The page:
The Telegraph
Since 1st March, 1999
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More muscle for Bangla border

Tekanpur, March 8: The Centre is thinking of deploying additional battalions of the Border Security Force in a bid to strengthen the 4,000 km-long porous India-Bangladesh border.

With the Centre giving top priority to “illegal immigration” from Bangladesh into India, effective manning of the border by the BSF has become necessary.

Deputy Prime Minister L.K. Advani today told parliamentarians attached to the consultative committee of the home ministry that preliminary discussions have already been held with Bengal chief minister Buddhadeb Bhattacharjee. Serious efforts are now on to provide additional help to strengthen the eastern border, he added.

General (Retd) Shankar Roy Chaudhury, a Bengal-nominated member of the Rajya Sabha, asked Advani whether more BSF personnel could be deployed along the long and porous eastern border to check illegal entry into the country.

Advani said deploying additional BSF battalions was one of the several steps being considered for effective manning of the border.

Though the Centre has identified nearly “20 million” illegal Bangladeshis in the country, it is still trying to evolve an effective policy on sending them back. Till then, the emphasis will be on strengthening border security.

Indications suggest some additional BSF battalions might be sent to the India-Bangladesh border over the next few months. As many are still engaged in Kashmir, it would take a while for the requisite number to be despatched.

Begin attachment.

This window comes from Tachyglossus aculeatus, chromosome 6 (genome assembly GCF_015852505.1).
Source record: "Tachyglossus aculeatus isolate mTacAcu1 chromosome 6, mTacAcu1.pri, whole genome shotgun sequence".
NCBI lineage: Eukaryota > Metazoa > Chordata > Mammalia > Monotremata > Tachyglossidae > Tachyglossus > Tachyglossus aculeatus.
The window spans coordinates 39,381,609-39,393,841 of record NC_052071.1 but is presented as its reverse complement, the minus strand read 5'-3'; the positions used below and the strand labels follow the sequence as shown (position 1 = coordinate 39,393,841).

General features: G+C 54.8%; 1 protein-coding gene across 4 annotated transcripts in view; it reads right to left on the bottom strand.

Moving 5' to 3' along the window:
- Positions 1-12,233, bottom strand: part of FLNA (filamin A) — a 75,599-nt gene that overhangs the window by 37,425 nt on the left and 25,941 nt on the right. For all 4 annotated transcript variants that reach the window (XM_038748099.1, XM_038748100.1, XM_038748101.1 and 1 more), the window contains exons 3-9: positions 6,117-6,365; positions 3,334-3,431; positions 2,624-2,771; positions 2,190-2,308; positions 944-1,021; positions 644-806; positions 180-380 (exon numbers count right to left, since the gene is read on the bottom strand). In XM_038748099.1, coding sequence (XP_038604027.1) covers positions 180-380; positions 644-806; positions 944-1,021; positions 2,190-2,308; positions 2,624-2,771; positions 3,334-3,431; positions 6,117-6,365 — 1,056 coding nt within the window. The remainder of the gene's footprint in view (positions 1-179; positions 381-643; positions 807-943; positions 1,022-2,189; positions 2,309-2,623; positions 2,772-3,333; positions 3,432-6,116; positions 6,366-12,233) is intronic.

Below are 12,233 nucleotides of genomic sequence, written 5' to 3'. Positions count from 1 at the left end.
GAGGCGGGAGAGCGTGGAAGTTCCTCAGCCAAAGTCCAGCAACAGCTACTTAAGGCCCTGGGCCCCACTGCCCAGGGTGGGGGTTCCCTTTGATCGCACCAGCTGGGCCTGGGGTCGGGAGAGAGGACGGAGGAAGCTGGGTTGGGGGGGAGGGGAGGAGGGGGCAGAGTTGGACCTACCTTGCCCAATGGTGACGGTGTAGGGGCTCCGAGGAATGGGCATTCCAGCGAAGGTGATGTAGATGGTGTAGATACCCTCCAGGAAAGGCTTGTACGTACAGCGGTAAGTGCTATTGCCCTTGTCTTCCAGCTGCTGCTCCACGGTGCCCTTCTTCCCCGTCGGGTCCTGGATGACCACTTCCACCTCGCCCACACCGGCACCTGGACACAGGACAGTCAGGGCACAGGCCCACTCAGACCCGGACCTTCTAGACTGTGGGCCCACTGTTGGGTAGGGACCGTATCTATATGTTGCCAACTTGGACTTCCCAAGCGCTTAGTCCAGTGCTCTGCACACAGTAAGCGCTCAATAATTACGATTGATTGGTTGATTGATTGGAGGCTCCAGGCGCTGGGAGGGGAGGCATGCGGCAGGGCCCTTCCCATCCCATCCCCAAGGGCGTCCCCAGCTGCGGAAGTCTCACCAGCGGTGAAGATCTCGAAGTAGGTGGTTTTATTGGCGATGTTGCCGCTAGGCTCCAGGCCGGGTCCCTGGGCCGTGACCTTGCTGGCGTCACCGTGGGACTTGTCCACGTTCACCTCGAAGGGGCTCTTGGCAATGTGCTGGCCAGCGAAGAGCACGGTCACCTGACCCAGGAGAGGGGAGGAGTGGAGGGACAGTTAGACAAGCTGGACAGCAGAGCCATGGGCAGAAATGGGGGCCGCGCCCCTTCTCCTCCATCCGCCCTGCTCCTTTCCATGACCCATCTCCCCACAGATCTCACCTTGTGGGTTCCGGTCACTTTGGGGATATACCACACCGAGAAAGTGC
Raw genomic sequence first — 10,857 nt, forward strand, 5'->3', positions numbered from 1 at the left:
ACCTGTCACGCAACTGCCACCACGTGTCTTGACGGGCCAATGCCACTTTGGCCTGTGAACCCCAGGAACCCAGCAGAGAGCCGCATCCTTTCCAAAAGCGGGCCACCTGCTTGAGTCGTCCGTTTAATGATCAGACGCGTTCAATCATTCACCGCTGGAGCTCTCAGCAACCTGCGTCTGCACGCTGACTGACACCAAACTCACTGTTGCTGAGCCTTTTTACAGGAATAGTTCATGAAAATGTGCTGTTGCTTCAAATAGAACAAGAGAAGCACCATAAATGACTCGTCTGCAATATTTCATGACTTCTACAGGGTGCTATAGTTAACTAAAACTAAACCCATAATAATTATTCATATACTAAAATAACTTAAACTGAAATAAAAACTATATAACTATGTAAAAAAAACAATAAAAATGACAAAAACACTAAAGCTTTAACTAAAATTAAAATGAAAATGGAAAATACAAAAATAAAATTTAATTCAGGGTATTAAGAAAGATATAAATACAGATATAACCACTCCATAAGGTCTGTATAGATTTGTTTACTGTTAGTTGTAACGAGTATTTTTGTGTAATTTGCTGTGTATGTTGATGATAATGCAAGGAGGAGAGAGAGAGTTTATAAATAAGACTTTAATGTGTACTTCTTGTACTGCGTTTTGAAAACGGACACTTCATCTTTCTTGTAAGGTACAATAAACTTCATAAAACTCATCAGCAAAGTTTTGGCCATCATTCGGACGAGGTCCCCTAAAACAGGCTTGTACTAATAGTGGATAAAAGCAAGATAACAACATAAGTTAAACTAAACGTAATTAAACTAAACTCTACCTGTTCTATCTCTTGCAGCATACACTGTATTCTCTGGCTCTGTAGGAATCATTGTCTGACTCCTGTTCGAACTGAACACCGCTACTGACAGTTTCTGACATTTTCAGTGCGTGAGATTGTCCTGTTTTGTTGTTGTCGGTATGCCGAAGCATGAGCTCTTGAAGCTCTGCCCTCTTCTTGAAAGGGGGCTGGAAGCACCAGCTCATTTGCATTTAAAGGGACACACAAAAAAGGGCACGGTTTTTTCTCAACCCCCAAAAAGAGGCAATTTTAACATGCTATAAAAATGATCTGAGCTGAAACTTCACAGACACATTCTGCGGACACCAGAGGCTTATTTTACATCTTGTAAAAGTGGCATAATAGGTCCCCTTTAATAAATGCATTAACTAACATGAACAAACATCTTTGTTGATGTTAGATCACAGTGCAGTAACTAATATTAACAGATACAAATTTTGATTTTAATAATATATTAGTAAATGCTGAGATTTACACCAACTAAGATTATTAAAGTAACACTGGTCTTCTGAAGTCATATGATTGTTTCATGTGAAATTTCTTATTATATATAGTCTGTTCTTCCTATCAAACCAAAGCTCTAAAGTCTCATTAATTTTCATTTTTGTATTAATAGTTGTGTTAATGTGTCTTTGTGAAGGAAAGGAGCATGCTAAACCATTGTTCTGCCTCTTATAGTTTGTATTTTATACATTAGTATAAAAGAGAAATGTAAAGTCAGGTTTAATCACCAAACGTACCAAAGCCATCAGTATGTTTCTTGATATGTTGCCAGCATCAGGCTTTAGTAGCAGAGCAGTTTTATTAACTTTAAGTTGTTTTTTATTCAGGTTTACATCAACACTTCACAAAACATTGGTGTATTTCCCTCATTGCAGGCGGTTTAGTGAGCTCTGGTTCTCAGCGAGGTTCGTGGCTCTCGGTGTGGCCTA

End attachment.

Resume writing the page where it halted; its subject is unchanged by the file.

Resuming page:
Advani shared with the MPs his views on Jammu and Kashmir and his talks with Bangladesh foreign minister Mohammad Morshed Khan, who visited Delhi recently.

He said he had clearly conveyed to Dhaka that the Khaleda Zia government would have to take urgent steps to deal with India’s security concerns if it wants to maintain good neighbourly relations.

Advani met his guests at the 2,923-acre campus of the BSF Academy, an hour’s drive from Gwalior. The MPs watched a demonstration of the BSF in training and listened to a first-hand account on the making of the “sentinels of our borders”.

The BSF was raised in 1965 to guard the country’s borders. Today, much of the force is tied up fighting militants in Kashmir and the Northeast.

Advani was disappointed at the low turnout of MPs for the function this afternoon. Of the 40-odd consultative committee members, 12 turned up. “Those MPs who had first put the idea in the agenda are unfortunately not here. I thought it was a good thing for members to learn about these institutions,” he said.

The mock exercises and demonstrations for the dignitaries began with a show of firing skills acquired at the artillery training school. The dog squad, that plays an important role in detecting RDX and other explosives used by militants, too, was on show. The newly-acquired 105-mm Light Field Guns were on display.

Many MPs were impressed with the show in an improvised explosive device park that teaches academy trainees to deal with IEDs and how their alertness and vigilance often make all the difference between life and death.

Ali Mohammed Naik, a National Conference MP from Kashmir, however, was not amused. “I have not come here all the way to be killed by an IED after escaping two explosions in my own state,” he said.

Naik had recently escaped unhurt when his vehicle plunged into a river after the bridge it was crossing exploded.

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